Many publicly traded companies like to take advantage of the growth in their stock by granting stock options to rank-and-file employees along with executives. However, while stock options may be a vehicle to fortunes, those fortunes are often dramatically reduced, if not entirely lost, due to poor understanding by the option holder the employee. Option holders are part of a unique paper society.
Regrettably, this paper is not cash. Transitioning from a "paper society" to the "cash variety" has startling tax consequences, which often leaves the option holder frustrated and aggrieved. Many option holders are unaware how best to exercise their options.
In turn, they overpay their taxes without ever knowing it. Stock options represent a significant untaxed asset.
Proper planning for this eventual tax will save the option holder a bundle. Too often people are not aware exactly which type of options they have. The following explanation will help simplify and clarify the differences between the two. The high tax of the NQSO makes it essentially a traditional annual bonus, only the employee determines when the bonus will be paid. This is true regardless if the employee sells or holds the underlying stock after it is exercised.
Rather than being taxed when exercised, they are taxed when the option holder sells the underlying stock.
If the shares are sold within one year, it is treated as a disqualifying disposition and the gain will be included on the employees W2 as and taxed at the higher rate. Caveat to the option holder: When an ISO is exercised and held, although there is no federal income tax at exercise date, the paper gain at that time is subject to the alternative minimum tax AMT.
Another item to look out for is a mistaken disqualifying disposition of an ISO. Even if the ISO was appropriately held for one year after exercise, it could be taxed at the higher rate.
For example, if an option is granted on January 1st this year, the earliest it can be sold is January 2nd two years later. If these options have accelerated vesting on say June 1st this year, and the option holder exercises them at that time, he must wait until January 2nd year two to sell eighteen months later , not the normal twelve months. After seeing their stocks take a hammering many gulped at my recommendation. Employees with high strike prices face the challenge of coming up with money to pay the strike price.
This is a common error and is referred to as a cashless transaction. An alternative would be a partial cashless transaction whereby 1, options were immediately exercised and sold.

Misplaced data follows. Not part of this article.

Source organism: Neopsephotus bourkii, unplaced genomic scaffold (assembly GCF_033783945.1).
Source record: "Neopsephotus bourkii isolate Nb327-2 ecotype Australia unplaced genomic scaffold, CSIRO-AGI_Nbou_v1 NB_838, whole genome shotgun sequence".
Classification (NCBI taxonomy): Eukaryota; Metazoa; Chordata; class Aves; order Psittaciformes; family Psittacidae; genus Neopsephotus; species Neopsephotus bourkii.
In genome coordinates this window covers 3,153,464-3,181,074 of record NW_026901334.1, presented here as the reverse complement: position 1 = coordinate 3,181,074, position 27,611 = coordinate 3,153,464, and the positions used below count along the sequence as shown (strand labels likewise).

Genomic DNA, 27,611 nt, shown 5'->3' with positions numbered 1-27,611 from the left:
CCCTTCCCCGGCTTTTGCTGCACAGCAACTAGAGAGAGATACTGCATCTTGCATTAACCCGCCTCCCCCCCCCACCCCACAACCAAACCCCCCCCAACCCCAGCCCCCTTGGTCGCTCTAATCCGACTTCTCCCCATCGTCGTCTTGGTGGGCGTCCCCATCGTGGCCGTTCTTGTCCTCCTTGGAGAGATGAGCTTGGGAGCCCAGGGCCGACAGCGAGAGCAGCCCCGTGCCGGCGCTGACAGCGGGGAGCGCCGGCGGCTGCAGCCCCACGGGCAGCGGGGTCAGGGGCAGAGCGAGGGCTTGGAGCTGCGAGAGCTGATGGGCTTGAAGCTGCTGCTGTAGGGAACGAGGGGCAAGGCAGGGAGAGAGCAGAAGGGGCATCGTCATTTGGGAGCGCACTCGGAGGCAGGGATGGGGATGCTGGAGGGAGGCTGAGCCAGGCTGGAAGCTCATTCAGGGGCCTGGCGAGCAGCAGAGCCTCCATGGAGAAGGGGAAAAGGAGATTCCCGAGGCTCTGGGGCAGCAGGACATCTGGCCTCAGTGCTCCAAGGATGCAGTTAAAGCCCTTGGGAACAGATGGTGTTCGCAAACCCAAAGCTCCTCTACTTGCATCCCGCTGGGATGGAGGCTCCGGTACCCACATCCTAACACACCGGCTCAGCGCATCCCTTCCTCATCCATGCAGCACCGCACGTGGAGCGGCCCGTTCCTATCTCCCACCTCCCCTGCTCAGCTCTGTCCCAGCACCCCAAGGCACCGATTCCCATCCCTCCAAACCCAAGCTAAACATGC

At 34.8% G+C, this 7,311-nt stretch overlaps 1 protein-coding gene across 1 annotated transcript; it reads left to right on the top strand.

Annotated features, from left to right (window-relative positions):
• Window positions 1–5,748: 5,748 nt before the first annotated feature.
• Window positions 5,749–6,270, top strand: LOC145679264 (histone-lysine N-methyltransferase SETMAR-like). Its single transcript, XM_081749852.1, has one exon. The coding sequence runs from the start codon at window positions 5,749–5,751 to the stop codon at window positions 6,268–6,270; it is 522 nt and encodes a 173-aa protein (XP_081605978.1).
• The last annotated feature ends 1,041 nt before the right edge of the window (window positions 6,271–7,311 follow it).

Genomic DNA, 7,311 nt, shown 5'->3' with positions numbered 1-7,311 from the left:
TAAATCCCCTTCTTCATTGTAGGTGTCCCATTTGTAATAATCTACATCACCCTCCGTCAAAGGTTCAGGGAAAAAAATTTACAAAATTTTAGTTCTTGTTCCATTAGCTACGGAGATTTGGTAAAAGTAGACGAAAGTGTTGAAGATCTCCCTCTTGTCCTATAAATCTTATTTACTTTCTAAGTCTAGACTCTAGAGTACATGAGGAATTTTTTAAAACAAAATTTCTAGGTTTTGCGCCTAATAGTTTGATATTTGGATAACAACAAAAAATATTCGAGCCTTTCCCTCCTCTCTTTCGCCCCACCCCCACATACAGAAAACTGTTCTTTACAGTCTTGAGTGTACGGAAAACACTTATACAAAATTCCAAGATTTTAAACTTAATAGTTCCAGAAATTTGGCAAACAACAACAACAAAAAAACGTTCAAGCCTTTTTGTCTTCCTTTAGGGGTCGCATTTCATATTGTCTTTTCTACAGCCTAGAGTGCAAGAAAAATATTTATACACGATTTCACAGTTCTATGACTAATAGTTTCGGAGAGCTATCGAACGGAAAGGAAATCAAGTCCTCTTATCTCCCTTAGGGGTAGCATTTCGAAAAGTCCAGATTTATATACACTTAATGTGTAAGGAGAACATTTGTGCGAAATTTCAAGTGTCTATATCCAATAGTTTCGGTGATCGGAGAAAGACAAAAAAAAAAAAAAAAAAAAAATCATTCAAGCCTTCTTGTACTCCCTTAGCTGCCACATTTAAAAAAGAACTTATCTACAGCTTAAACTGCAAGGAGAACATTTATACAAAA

The net cash proceeds from this can be used to exercise and hold the remaining 4, shares. True the 1, shares will be taxed at the high rate but the remaining 4, will not. Other strategies such as exercising prior to April 15th and filing for tax extensions can save big bucks too. A stock option analysis should be performed which measures risk, taxes and internal rate of return.
This provides a platform for a sound strategy and sharp decision-making. The analysis should be periodically updated for new grants, stock splits, re-pricing, etc.
Factors such as trading price, beta and industry must also be considered. The analysis should project forward for a few years and act as a blueprint for an overall option and tax strategy. While the employing company is vital in the option process, it is usually a limited resource for the employee option holder. Finance departments are usually inundated with administering, granting and complying with option regulations, not to mention fielding routine questions from enthusiastic employees.
If outside professional tax assistance is not pursued, option holders may not know of the lurking financial issues they have, much less how to protect themselves.
To be a leader in the "paper society", one must seek expert advanced planning to better protect their future nest eggs and make the best of their already-won victories. Things To Look Out For: Count On Yourself For Leadership: Testimonials "My questions are answered in minutes, taxes are minimized and there are no surprises at tax time for my business or personal taxes.
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